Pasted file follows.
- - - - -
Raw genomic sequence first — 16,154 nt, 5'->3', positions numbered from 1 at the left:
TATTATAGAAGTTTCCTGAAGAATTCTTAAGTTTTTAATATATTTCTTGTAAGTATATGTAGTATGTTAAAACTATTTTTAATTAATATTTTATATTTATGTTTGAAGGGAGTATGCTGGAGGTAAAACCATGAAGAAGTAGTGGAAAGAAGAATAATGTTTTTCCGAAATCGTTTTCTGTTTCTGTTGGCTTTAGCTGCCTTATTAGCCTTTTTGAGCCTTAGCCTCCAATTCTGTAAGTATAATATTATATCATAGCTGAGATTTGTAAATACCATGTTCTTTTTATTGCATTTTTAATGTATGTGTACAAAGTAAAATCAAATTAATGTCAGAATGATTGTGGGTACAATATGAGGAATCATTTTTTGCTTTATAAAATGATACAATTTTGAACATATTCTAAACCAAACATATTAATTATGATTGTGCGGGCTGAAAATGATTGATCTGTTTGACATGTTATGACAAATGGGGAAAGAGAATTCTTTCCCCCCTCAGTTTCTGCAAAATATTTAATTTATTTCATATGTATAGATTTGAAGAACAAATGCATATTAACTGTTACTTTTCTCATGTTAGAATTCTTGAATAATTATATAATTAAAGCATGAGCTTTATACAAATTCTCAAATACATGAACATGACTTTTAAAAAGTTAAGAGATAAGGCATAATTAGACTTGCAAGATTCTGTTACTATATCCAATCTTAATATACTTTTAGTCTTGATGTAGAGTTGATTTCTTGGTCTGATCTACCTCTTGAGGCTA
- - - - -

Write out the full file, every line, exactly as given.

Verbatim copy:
Raw genomic sequence first — 16,154 nt, 5'->3', positions numbered from 1 at the left:
TATTATAGAAGTTTCCTGAAGAATTCTTAAGTTTTTAATATATTTCTTGTAAGTATATGTAGTATGTTAAAACTATTTTTAATTAATATTTTATATTTATGTTTGAAGGGAGTATGCTGGAGGTAAAACCATGAAGAAGTAGTGGAAAGAAGAATAATGTTTTTCCGAAATCGTTTTCTGTTTCTGTTGGCTTTAGCTGCCTTATTAGCCTTTTTGAGCCTTAGCCTCCAATTCTGTAAGTATAATATTATATCATAGCTGAGATTTGTAAATACCATGTTCTTTTTATTGCATTTTTAATGTATGTGTACAAAGTAAAATCAAATTAATGTCAGAATGATTGTGGGTACAATATGAGGAATCATTTTTTGCTTTATAAAATGATACAATTTTGAACATATTCTAAACCAAACATATTAATTATGATTGTGCGGGCTGAAAATGATTGATCTGTTTGACATGTTATGACAAATGGGGAAAGAGAATTCTTTCCCCCCTCAGTTTCTGCAAAATATTTAATTTATTTCATATGTATAGATTTGAAGAACAAATGCATATTAACTGTTACTTTTCTCATGTTAGAATTCTTGAATAATTATATAATTAAAGCATGAGCTTTATACAAATTCTCAAATACATGAACATGACTTTTAAAAAGTTAAGAGATAAGGCATAATTAGACTTGCAAGATTCTGTTACTATATCCAATCTTAATATACTTTTAGTCTTGATGTAGAGTTGATTTCTTGGTCTGATCTACCTCTTGAGGCTA